Learning to trust – a parent’s story
Written by Rachel Burkinshaw, OTW camper parent and blogger at 7yearstodiagnosis
It’s hard to believe that 4 years ago we knew absolutely nothing about Over The Wall and now, here we are, a family working hard to be the very best advocates for this charity that we possibly can be.
It sounds odd, but I think we were fortunate that our introduction didn’t come through our hospital or medical team with limited first-hand experience. Rather it was thanks to a mum I’d met through a support group, who had sent both her chronically ill children to camp in 2015 and couldn’t recommend it enough. The reassurance that someone I knew and respected was prepared to trust OTW with her children inspired huge confidence and made me determined to find out whether M might similarly qualify for a place.
The OTW siblings camps were a great first step for us, not least because we were able to test the waters of OTW’s ability to cater for G’s gluten – and dairy-free diet before unleashing the much bigger challenge of M and his 5 safe foods on them at the Health Challenges camp. Having been away at school camp before, I was certain that G wouldn’t miss us too much, but we all felt some butterflies as we met the OTW minibus and a small handful of her fellow campers before waving G off on her adventure.
“The weeks leading up to that first Health Challenges camp
were emotional ones for us.”
The confirmation of a camp place for M was, in comparison, a major event in our household and required a huge leap of faith from us all. We were incredibly nervous as due to his extremely restricted diet, complex bowel problems and challenging sleep issues, M had never been able to go away from home without being with family. Not only had he never attended a sleepover, nor had we ever entertained having his friends over to stay with us because of the embarrassment factor that he was acutely self-conscious about at that time.
What ultimately gave me the impetus to actually press enter on that application form was the knowledge that going to OTW would see him having those same opportunities to enjoy activities as G and his friends had had, in an environment that we truly believed would be safe for him because of all I had read about the Beach Patrol team – the dedicated medical volunteers – and 1-to-1 support provided for all children attending camp.
Likewise, understanding that Paul Newman’s vision for starting the SeriousFun camps was to make sure that every child, regardless of their health needs, would have the opportunity to attend camp and enjoy a touch of “normal” in their otherwise complicated lives and that that remained at the very heart of what OTW is trying to provide in the UK, convinced me that this was a calculated risk that I very much wanted to take for M.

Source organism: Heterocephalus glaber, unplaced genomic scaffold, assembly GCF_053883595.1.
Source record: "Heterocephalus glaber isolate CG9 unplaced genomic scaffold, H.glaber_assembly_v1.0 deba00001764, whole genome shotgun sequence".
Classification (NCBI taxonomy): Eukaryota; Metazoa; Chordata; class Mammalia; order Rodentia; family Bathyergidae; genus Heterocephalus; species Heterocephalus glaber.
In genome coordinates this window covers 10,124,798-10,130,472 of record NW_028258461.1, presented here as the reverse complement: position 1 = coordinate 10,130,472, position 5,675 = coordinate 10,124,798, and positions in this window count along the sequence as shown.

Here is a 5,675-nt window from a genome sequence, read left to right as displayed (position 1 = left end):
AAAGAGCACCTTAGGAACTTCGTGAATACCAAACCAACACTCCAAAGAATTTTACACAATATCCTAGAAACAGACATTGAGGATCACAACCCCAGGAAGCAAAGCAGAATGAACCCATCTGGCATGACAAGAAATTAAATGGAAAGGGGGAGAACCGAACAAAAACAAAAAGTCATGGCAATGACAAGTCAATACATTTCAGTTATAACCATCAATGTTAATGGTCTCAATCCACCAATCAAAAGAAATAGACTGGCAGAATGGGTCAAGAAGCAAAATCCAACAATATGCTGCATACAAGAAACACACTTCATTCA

The weeks leading up to that first Health Challenges camp were emotional ones for us.
On the one hand, I was confident that they had definitely got a handle on the challenge of feeding a child who, at that time, could only eat 5 safe foods and that their talented camp chefs were ready to tackle this challenge head-on. The incredible draft menu we received as well as the regular contact to see if any changes or additions to his diet had happened since our original application just underlined that fact.
“What made the difference was that the OTW team were
there whenever we needed them.”
Yet, on the other hand, M had badly broken his left leg during the Easter holidays and his recovery had taken a lot longer than the medics expected and had proved a traumatic and testing time for us all. Whilst I knew in my head that his weakened leg would not be a barrier to M attending camp, in my heart I worried that he would not benefit as much from camp as we had been hoping he would and that he would end up disappointed by the whole experience.
What made the difference was that the OTW team were there whenever we needed them.
The e-mails and phone-calls exchanged as we prepared for camp gave me complete confidence that they were approaching looking after M with the same level of care that I did every day and at no point was I made to feel that I couldn’t get in touch if I had any concerns, either in the lead-up to, or whilst G and M were away at, camp.
With two Siblings and two Health Challenges camps under our belts, I not only have the confidence to apply, yet again, for both G and M to attend if possible in 2019, but to recommend OTW to any parents considering it. It is understandably difficult to trust strangers with the care of the most precious things in your life, but there is much truth in the saying that “…there are no strangers here; only friends you haven’t met yet…” – and in the case of OTW, that is unquestionably true.
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